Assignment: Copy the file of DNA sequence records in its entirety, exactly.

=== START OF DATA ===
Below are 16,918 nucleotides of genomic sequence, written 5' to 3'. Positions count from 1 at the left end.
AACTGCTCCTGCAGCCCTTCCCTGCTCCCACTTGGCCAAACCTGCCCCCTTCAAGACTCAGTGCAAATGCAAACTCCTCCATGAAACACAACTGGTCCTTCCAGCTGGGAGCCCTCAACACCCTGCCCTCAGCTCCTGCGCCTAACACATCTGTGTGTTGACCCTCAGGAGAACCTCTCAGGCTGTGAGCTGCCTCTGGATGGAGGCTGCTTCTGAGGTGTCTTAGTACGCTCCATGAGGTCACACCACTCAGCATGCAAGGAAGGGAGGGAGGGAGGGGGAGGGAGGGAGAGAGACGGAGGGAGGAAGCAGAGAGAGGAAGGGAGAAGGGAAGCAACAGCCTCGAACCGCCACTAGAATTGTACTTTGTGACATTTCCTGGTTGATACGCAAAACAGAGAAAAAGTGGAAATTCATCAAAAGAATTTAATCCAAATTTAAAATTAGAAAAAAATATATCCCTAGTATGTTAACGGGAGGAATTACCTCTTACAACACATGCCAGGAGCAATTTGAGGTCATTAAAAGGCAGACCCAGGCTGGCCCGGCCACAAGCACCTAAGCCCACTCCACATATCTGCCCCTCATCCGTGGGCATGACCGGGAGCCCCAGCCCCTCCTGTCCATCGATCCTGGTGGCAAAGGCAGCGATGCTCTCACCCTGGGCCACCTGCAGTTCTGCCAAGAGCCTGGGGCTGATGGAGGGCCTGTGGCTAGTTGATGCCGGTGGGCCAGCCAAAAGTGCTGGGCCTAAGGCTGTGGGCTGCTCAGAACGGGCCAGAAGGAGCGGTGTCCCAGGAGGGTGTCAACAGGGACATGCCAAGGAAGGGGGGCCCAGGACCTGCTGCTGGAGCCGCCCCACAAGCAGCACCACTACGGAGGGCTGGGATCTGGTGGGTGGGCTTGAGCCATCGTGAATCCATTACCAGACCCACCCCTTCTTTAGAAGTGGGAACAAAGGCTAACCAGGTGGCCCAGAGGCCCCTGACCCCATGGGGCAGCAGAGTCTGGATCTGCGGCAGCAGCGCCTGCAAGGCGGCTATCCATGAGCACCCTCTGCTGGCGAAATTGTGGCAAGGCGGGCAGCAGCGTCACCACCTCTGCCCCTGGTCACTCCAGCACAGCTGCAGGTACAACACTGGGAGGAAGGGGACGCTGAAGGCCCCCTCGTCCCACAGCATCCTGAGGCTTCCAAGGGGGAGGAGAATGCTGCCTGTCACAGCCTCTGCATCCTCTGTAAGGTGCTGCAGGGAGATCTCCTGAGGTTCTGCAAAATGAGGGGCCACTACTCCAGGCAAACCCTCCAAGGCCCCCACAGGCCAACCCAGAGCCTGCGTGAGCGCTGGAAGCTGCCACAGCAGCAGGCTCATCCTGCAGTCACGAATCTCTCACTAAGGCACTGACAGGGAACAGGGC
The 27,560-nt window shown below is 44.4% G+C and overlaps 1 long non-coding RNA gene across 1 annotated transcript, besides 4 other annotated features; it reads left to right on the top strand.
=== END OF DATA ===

Below are 16,918 nucleotides of genomic sequence, written 5' to 3'. Positions count from 1 at the left end.
AACTGCTCCTGCAGCCCTTCCCTGCTCCCACTTGGCCAAACCTGCCCCCTTCAAGACTCAGTGCAAATGCAAACTCCTCCATGAAACACAACTGGTCCTTCCAGCTGGGAGCCCTCAACACCCTGCCCTCAGCTCCTGCGCCTAACACATCTGTGTGTTGACCCTCAGGAGAACCTCTCAGGCTGTGAGCTGCCTCTGGATGGAGGCTGCTTCTGAGGTGTCTTAGTACGCTCCATGAGGTCACACCACTCAGCATGCAAGGAAGGGAGGGAGGGAGGGGGAGGGAGGGAGAGAGACGGAGGGAGGAAGCAGAGAGAGGAAGGGAGAAGGGAAGCAACAGCCTCGAACCGCCACTAGAATTGTACTTTGTGACATTTCCTGGTTGATACGCAAAACAGAGAAAAAGTGGAAATTCATCAAAAGAATTTAATCCAAATTTAAAATTAGAAAAAAATATATCCCTAGTATGTTAACGGGAGGAATTACCTCTTACAACACATGCCAGGAGCAATTTGAGGTCATTAAAAGGCAGACCCAGGCTGGCCCGGCCACAAGCACCTAAGCCCACTCCACATATCTGCCCCTCATCCGTGGGCATGACCGGGAGCCCCAGCCCCTCCTGTCCATCGATCCTGGTGGCAAAGGCAGCGATGCTCTCACCCTGGGCCACCTGCAGTTCTGCCAAGAGCCTGGGGCTGATGGAGGGCCTGTGGCTAGTTGATGCCGGTGGGCCAGCCAAAAGTGCTGGGCCTAAGGCTGTGGGCTGCTCAGAACGGGCCAGAAGGAGCGGTGTCCCAGGAGGGTGTCAACAGGGACATGCCAAGGAAGGGGGGCCCAGGACCTGCTGCTGGAGCCGCCCCACAAGCAGCACCACTACGGAGGGCTGGGATCTGGTGGGTGGGCTTGAGCCATCGTGAATCCATTACCAGACCCACCCCTTCTTTAGAAGTGGGAACAAAGGCTAACCAGGTGGCCCAGAGGCCCCTGACCCCATGGGGCAGCAGAGTCTGGATCTGCGGCAGCAGCGCCTGCAAGGCGGCTATCCATGAGCACCCTCTGCTGGCGAAATTGTGGCAAGGCGGGCAGCAGCGTCACCACCTCTGCCCCTGGTCACTCCAGCACAGCTGCAGGTACAACACTGGGAGGAAGGGGACGCTGAAGGCCCCCTCGTCCCACAGCATCCTGAGGCTTCCAAGGGGGAGGAGAATGCTGCCTGTCACAGCCTCTGCATCCTCTGTAAGGTGCTGCAGGGAGATCTCCTGAGGTTCTGCAAAATGAGGGGCCACTACTCCAGGCAAACCCTCCAAGGCCCCCACAGGCCAACCCAGAGCCTGCGTGAGCGCTGGAAGCTGCCACAGCAGCAGGCTCATCCTGCAGTCACGAATCTCTCACTAAGGCACTGACAGGGAACAGGGC
The 27,560-nt window shown below is 44.4% G+C and overlaps 1 long non-coding RNA gene across 1 annotated transcript, besides 4 other annotated features; it reads left to right on the top strand.